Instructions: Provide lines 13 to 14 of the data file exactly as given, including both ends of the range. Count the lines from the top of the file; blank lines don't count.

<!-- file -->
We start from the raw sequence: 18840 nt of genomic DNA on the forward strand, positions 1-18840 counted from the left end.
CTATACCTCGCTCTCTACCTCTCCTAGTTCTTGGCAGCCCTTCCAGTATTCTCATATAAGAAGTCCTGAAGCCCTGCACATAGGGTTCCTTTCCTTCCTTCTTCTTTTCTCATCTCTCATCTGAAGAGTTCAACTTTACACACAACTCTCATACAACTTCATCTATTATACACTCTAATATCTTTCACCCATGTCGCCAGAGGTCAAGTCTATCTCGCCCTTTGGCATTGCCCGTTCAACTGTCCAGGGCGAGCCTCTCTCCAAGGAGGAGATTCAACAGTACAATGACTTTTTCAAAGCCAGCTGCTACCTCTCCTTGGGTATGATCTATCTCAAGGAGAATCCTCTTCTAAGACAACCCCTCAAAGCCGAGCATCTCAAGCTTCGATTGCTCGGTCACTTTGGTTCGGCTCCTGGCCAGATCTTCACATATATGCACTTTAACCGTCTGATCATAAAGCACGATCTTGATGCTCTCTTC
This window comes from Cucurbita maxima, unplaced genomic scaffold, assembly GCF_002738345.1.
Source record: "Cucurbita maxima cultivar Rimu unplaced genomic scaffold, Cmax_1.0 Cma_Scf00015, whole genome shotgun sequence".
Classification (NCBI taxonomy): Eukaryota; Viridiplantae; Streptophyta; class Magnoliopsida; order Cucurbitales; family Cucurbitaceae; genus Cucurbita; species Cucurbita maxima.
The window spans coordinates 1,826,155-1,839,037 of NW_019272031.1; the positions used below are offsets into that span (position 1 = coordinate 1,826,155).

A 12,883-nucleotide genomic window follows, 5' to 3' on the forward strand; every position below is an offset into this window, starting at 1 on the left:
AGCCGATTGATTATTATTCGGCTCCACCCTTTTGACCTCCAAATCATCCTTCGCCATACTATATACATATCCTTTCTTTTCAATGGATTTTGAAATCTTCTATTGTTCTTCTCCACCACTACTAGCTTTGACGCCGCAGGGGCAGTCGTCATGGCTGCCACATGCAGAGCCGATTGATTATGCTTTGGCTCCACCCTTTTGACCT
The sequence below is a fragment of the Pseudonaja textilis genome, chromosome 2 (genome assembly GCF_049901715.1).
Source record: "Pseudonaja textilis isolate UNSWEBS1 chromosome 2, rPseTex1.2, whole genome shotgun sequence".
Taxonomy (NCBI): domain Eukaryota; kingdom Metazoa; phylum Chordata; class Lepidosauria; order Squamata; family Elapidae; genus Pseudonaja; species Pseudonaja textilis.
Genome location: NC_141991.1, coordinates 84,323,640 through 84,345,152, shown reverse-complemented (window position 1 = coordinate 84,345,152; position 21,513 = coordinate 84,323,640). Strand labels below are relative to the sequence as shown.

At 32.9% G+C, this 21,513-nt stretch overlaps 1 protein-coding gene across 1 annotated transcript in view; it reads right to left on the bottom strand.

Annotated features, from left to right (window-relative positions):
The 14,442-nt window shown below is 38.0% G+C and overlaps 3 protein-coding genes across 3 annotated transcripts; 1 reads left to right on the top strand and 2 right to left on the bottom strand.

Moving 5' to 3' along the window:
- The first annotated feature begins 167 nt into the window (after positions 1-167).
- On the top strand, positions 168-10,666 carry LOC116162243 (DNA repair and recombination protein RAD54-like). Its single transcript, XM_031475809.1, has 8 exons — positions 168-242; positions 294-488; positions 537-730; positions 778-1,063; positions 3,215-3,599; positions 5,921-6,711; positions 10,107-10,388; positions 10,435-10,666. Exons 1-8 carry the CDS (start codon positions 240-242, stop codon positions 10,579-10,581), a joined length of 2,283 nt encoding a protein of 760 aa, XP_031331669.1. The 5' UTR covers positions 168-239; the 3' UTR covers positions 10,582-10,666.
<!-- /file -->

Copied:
At 32.9% G+C, this 21,513-nt stretch overlaps 1 protein-coding gene across 1 annotated transcript in view; it reads right to left on the bottom strand.

Annotated features, from left to right (window-relative positions):